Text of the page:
COVID-19’s Impact on Sasha


Sasha had worked at the club since she turned 18. Her senior year included homecoming, prom, finals, and graduation. Before each of these life events, she would head to the club to dance. That money paid for her gowns, shoes, hair, and nails. Her junior year she had given birth to a beautiful baby boy she named Jamen. Her parents had kicked her out shortly after graduation because they could no longer handle the ups and downs with Jamen’s father, Thomas. Sasha picked up more shifts at the club after that because she wanted to do everything she could to make sure that Jamen was cared for and that she still was able to enjoy life. The club seemed to be her only option to do this and pay for their small one-bedroom apartment.
Three years later things started to go downhill. Sasha had plans to go to college and get a better apartment for her and Jamen, but customers were just not coming in like they had before and when they did, their tips for dances were minimal. On top of that, she was taking care of Jamen’s half-brother from his father, Tyler, because his mom was away at rehab and Thomas was just not responsible enough to take care of a 2-year-old. College, a bigger apartment, and a car did not seem like possibilities when she would look out from the stage and see just a few customers that she knew were not tipping.
Another dancer, Holly, felt bad and knew that Sasha was about to lose everything, so she stepped in to help. She quickly taught Sasha how to make extra by setting up “dates” after her shift was over. Simple, easy, and straightforward. She would leave the club at the end of her shift, head to the hotel for a couple of hours and then go home and get the kids ready for daycare so she could sleep.
For the next year, everything seemed to be going well. Sasha was making enough money to keep their apartment and care for both kids. She had Tyler all the time because his mom had relapsed again and she didn’t want him to go to foster care and be separated from his brother Jamen. Plus, she really loved Tyler like he was her own. Thomas never came around because he was living with another woman that he had a baby with. He did work through temp agencies and would give Sasha some cash once in a while to help out.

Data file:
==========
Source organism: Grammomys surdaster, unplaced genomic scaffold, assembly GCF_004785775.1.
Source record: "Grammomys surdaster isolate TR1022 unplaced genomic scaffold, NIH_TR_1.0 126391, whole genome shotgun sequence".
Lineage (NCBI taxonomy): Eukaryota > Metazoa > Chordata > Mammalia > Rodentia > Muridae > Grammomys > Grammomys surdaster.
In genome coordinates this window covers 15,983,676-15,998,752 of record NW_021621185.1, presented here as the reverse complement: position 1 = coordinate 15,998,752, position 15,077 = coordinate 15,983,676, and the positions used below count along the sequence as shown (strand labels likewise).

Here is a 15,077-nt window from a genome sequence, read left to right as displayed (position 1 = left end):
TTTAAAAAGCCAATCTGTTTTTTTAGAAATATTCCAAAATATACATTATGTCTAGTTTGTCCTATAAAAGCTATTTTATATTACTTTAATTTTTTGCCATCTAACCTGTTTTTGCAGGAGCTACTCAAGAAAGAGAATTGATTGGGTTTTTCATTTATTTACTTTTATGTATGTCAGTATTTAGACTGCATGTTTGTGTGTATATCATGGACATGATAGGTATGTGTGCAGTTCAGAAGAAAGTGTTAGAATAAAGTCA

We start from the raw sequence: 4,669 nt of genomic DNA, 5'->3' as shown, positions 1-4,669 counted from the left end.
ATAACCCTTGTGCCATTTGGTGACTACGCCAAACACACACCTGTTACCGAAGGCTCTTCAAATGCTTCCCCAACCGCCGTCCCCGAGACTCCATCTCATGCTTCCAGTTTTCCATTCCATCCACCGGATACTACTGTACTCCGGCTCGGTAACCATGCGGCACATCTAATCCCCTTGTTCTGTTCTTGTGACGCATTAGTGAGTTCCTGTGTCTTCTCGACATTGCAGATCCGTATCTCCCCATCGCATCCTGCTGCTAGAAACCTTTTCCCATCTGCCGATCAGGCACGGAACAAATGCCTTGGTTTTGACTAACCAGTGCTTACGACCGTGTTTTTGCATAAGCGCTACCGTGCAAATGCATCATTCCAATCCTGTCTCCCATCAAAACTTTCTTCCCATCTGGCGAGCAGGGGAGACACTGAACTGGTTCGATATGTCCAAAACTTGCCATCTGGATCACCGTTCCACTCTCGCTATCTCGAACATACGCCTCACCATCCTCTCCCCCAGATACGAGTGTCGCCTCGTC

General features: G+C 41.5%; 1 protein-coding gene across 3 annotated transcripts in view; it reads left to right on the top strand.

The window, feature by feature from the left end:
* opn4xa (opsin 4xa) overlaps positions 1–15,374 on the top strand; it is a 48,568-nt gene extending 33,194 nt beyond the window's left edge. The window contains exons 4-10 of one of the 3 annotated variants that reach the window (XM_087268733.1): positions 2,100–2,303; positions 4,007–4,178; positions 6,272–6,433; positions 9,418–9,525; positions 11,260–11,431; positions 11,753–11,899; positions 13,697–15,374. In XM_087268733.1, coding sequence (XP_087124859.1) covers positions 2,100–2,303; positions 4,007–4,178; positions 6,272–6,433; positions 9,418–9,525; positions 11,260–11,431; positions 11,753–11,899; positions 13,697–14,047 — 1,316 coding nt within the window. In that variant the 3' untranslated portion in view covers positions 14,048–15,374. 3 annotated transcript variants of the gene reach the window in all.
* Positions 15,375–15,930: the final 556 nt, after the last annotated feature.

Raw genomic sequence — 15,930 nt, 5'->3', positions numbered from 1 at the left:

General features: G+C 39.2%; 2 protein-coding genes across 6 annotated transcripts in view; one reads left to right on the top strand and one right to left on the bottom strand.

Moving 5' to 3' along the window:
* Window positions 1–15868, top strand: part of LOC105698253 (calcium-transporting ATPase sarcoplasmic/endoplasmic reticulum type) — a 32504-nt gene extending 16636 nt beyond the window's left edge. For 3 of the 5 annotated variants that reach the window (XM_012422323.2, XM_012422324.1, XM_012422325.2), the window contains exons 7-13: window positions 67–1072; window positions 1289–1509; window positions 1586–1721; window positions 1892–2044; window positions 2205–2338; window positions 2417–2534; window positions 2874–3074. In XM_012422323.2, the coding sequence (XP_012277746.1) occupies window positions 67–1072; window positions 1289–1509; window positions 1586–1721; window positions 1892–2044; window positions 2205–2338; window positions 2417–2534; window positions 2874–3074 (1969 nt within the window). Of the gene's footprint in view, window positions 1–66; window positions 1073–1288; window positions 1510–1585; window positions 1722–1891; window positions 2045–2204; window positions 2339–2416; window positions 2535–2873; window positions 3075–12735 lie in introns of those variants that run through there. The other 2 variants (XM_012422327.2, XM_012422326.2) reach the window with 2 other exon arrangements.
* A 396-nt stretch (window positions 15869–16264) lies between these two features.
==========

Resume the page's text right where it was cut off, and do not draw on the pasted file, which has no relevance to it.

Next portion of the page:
Sasha’s dad is a big fan of politics and would get enraged every time he watched the news, which was on non-stop in their house. She decided when her parents kicked her out that she would never watch the news again. She was, however, a huge fan of social media; it was a great way to add “customers” and keep in contact with everyone she knew. She had seen some crazy posts about people buying all the toilet paper and people being concerned about some cold called a Coronavirus but it didn’t really affect her life, so she didn’t give it much attention as she posted selfies and watched Tic Tok videos.
Three weeks ago she grabbed some cigarettes and snacks at the store, got her nails done, and paid her rent. She spent the last of her cash figuring everything was fine. She knew could make some COVID19_Mechanicsburg_pennsylvania_peace_Promisemoney that night between the club and her regular that she was meeting at the hotel afterward. He had just gotten his tax refund which meant he would throw her a little extra cash.
Then her phone rang. She could not understand what the manager from the club meant. “We have to close by 8pm.” “The governor is closing all non-essential businesses.” “We have no idea when we can open again.” Within minutes of trying to wrap her head around what she was just told, the text message from her customer came. “Hey, I need to cancel tonight. I just got laid off so I can’t spend any money. Plus, my wife is now working from home and is going to be watching me, so I can’t slip away. Catch up next month?”